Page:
# Edward Qiu

Computer Science Student

Disclaimer: These notes are not comprehensive. I only jotted down what was useful for me, with some of my personal flair ;)

### What is security?

• How can we enforce a desired property in the presence of an attacker?
• Some properties to consider:
• Data confidentiality - only allow access to data for which the user is permitted
• Data and computation integrity - ensure data is not tampered or altered by unauthorized users
• Availability - ensure systems and data are available to authorized users when they need it
• Example of an attack on availability: DDoS
• User privacy
• Authentication
• Security is fundamentally about people
• “People often buy the illusion of security, not security itself, because they often have no way of knowing whether something is secure or not”
• Example: PCIe compliance
• When assessing security, define what is the Trusted Computing Base (TCB)

### Attacker Mindset

• “Everything is hackable”
• “There is no patch for human stupidity” - Social engineering is usually an organization’s weakest link
• Breaking your own things is a great way to evaluate systems

### Ethics

• Generally okay to break you own stuff, but consent is necessary to attack other people’s assets

### Threat Modeling

• Example:
• If the assumption is, the attacker is rational. Then, we can defer attackers by making the benefit of the attack < expected cost of the attack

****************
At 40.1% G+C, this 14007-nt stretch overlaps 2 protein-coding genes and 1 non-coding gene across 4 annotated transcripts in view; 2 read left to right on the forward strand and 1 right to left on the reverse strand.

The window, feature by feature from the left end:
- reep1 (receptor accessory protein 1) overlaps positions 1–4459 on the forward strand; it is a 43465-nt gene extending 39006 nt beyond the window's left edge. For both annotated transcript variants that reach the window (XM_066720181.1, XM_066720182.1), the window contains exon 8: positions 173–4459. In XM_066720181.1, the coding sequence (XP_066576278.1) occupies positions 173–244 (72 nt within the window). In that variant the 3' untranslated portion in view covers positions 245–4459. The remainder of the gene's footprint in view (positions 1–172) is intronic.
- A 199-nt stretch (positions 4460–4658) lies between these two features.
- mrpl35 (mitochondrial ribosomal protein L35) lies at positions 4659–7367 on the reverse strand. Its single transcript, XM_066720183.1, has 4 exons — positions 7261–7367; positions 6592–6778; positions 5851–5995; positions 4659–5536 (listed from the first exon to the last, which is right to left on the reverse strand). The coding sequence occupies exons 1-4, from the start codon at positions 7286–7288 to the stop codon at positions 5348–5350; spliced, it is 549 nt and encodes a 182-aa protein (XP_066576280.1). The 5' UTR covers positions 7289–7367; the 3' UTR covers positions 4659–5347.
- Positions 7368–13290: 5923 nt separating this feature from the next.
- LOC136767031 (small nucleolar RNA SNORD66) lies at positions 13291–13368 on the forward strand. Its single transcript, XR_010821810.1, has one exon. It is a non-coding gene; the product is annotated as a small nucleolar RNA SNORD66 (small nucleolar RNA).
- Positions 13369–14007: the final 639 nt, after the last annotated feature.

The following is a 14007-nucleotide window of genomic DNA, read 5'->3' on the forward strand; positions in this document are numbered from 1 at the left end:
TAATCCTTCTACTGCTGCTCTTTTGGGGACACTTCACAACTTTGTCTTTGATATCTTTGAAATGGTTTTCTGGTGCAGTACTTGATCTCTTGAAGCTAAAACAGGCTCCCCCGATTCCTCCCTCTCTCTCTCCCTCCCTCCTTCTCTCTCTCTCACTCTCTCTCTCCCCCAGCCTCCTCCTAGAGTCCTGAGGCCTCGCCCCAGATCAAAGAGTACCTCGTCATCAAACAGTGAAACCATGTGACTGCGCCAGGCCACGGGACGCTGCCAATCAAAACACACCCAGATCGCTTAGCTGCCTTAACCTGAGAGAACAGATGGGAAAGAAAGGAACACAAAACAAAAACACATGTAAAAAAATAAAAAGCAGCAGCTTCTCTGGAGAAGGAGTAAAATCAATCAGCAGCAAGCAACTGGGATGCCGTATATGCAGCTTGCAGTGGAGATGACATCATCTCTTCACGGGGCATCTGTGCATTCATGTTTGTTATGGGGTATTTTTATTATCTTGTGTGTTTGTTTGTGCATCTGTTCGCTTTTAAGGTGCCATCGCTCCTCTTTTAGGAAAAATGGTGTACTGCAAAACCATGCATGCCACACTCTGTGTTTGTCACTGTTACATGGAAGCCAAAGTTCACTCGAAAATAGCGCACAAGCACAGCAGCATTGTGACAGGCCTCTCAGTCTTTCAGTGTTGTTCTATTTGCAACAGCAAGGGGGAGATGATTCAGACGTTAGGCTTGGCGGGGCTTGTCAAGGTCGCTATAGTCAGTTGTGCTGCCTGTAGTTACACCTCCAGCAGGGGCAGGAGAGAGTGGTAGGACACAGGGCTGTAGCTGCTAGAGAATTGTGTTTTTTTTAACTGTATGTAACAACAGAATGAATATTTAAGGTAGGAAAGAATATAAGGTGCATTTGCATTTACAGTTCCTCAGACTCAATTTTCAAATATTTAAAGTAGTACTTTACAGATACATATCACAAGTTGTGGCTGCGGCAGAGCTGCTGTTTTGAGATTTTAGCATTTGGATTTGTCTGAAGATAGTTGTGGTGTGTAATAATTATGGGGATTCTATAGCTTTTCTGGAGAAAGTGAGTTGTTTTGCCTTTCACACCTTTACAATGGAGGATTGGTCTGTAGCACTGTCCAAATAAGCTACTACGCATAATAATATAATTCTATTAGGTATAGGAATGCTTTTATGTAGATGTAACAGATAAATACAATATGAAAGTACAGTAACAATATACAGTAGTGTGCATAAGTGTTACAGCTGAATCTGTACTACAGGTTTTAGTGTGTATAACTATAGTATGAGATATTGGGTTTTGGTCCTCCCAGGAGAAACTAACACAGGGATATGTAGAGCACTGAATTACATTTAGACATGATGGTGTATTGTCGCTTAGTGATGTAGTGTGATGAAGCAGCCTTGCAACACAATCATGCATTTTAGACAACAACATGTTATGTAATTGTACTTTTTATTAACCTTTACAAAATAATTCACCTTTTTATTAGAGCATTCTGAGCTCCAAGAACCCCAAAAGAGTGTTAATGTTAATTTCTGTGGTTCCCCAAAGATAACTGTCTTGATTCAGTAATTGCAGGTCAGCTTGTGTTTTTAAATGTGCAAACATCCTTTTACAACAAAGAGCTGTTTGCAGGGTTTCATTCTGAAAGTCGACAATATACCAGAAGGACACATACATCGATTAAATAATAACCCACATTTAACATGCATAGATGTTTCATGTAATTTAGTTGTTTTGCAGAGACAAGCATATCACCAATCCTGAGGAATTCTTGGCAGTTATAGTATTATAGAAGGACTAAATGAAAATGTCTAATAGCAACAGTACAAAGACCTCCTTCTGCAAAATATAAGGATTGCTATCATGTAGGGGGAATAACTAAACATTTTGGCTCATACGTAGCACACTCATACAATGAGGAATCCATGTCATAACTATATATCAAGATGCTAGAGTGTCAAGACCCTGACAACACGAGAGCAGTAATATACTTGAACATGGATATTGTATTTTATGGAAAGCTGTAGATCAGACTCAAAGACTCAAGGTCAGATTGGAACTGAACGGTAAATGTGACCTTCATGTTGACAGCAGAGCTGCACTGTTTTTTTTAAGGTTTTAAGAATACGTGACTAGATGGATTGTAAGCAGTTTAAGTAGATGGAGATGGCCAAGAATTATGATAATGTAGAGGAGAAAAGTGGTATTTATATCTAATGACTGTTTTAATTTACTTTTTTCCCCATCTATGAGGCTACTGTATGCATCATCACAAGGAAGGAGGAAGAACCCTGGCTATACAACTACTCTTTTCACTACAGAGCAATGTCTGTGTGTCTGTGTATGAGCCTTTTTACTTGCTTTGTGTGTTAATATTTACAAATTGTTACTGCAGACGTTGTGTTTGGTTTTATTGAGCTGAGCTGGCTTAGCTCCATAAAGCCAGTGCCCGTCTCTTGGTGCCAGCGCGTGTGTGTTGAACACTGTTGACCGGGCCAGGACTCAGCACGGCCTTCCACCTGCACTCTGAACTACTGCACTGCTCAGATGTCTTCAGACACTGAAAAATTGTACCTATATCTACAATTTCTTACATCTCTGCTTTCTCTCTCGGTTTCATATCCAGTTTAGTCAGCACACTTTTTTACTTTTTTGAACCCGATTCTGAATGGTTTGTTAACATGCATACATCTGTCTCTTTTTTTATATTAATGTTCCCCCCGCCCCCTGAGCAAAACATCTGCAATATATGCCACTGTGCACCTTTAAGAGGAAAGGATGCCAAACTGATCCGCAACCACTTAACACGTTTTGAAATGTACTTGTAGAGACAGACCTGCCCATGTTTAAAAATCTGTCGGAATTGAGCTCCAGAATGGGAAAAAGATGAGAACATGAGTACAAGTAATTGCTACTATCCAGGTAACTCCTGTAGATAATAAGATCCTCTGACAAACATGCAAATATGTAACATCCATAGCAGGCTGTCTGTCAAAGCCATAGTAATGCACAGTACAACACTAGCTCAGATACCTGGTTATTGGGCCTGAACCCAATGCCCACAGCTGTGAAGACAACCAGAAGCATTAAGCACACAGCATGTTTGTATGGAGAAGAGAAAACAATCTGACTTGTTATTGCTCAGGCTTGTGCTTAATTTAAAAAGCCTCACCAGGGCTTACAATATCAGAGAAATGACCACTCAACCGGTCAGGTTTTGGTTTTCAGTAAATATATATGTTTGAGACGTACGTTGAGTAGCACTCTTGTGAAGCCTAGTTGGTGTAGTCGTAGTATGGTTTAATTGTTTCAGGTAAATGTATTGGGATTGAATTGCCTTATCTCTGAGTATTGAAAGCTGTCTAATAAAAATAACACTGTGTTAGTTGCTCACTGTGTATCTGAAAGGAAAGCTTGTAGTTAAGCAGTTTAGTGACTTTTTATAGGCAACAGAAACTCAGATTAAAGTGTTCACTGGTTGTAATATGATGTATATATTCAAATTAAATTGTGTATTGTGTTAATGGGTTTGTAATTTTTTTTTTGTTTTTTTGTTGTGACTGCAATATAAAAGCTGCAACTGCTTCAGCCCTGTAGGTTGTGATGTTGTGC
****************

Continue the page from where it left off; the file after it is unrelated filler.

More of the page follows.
• To defend, one must learn the offense
• How can we separate users from attackers?
• People attack systems for a reason. Find that reason. Attack the reason.
• Who might attack you?
• Why might someone attack you?
• What resources might the attacker have?
• How much time does the attacker have?
• “Bear race”:
• You and a friend see a bear. You don’t need to outrun the bear, you just need to outrun your friend
• Similar idea to securing your bike, you just need to make sure your bike is more secure than the ones next to it.
• General idea is you just have to be more secure than your neighbor (other targets)
• “Bear race” does not exist if the attacker is spear phishing
• Ideal rating system would be similar to TL safe ratings for combination lock safes

### Common Assumptions for Threat Modeling

• Attackers can interact with our system with a lot of noise
• The internet is noisy
• Attackers can find easy information
• Passive recon and OSINT
• Attackers can obtain access to a copy of the given system
• Shannon’s Maxim
• Attackers have clever ways to automate
• Automation destroys detection and response model if the responses are human scale
• Attackers can get lucky
• Attackers can collaborate
• Attackers can bring large resources (computing resources, people, etc)
• Anything that helps an attacker, assume they have privileges to it
• Example: assuming attacker already has user privilege, how might they privilege escalate?
• Key infrastructure systems are well protected
• A system with no apparent value, it may be used by the attacker for lateral movement
• Attackers are not afraid to be caught

### Intimate Partner Threat (IPT)

• For the average joe, an IPT is the most dangerous attacker
• IPTs have physical access, intimate knowledge and easy route to social engineering
• Karen Levy on IPT
• A good problem that needs solving and has huge impact

### Authentication

• Something you know (Password, security questions)
• Something you have (RSA token)
• Something you are (fingerprint)
• Multifactor Auth: